While intended as a straight-faced glimpse at the turbulent temper of one of Hollywood's most famous actresses, "Mommie Dearest" was immediately perceived as a campy, overwrought comedy. Paramount Pictures quickly changed their ad campaign by adding the tagline "Meet the biggest MOTHER of them all!" The story is based on Christina Crawford's memoir, which documented her abusive and strained relationship with her adopted mother, slowly aging Hollywood star Joan Crawford. Faye Dunaway's portrayal of Joan Crawford was met with mixed opinions, with reviewers at Variety saying she "does not chew scenery. Dunaway starts neatly at each corner of the set in every scene and swallows it whole, costars and all." Film critic Dennis Price said she "portrays Joan Crawford in a likeness so chilling it's almost unnatural." However you view it, it's a gutsy and grandiose performance that will forever change your reaction to wire hangers.
"Ghost World" (2001)
I feel it only fair to open with a quote from Roger Ebert's review of "Ghost World": "I wanted to hug this movie. It takes such a risky journey and never steps wrong. It creates specific, original, believable, lovable characters, and meanders with them through their inconsolable days, never losing its sense of humor." It's true. There's really nothing quite like "Ghost World." Adapted from his own graphic novel, Daniel Clowes weaves a simple yarn about two recent high school graduates, Enid and Rebecca (Thora Birch and Scarlett Johansson), who are at a loss as to what they should do now that they're adults. Their daily activities are simple, usually hanging out at a diner and potentially following around weird people they've encountered, until a prank phone call leads to a sudden fascination with lonely record collector Seymour (Steve Buscemi). When Enid strikes up a friendship with him, her relationship with Rebecca slowly fizzles out, despite their plan to be roommates. The film's dry sense of melancholy humor, comic book color palette, and deadpan performances from the leads make it a great, relatable comedy for anyone who's ever had trouble fitting in.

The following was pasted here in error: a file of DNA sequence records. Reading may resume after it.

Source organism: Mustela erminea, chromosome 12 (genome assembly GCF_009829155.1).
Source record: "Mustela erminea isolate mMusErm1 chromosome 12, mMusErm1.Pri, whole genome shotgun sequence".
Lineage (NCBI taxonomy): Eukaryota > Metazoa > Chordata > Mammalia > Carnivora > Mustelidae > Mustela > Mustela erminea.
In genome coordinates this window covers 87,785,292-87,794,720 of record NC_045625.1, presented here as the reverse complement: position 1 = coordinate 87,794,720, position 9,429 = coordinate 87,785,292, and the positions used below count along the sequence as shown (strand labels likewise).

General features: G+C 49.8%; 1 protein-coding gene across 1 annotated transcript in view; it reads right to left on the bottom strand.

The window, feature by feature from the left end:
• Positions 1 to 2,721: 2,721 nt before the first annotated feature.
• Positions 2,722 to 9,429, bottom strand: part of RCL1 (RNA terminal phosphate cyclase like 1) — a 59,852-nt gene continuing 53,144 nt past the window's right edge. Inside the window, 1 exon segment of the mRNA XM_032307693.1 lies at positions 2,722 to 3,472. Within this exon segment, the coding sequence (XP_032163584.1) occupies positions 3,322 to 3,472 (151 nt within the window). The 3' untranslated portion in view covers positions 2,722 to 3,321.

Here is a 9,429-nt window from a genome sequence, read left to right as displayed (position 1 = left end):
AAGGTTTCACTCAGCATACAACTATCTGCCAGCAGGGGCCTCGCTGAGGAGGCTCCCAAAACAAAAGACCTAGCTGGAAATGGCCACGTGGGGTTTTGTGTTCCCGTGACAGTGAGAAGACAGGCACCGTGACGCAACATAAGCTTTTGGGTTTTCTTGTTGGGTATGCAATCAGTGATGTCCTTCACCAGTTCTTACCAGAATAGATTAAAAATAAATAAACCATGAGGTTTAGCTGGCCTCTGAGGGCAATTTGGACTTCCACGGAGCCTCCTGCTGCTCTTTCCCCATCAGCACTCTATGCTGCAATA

"The Outsiders" (1983)
Jo Ellen Misakian, a school librarian from Fresno, California, is responsible for the adaptation of S.E. Hinton's 1967 novel. She wrote to Francis Ford Coppola on behalf of her seventh and eighth grade students, in an attempt to convince the auteur to adapt the story. Coppola, moved by the letter, immediately read the book and set out to adapt not only that, but Hinton's follow-up novel, Rumble Fish, the following year. Two rival teen gangs, the working class Greasers, and the rich teen Socs gave Coppola a banquet of roles for rising teen heartthrobs, inadvertently creating a who's-who of 1980s teen stars with C. Thomas Howell, Ralph Macchio, Rob Lowe, Emilio Estevez, Tom Cruise, Patrick Swayze, Matt Dillon, and Diane Lane (the last two of whom reunited for "Rumble Fish"). In 2005, Coppola released a special edition DVD called "The Outsiders: The Complete Novel" in which he added 22 minutes of additional scenes, and new music.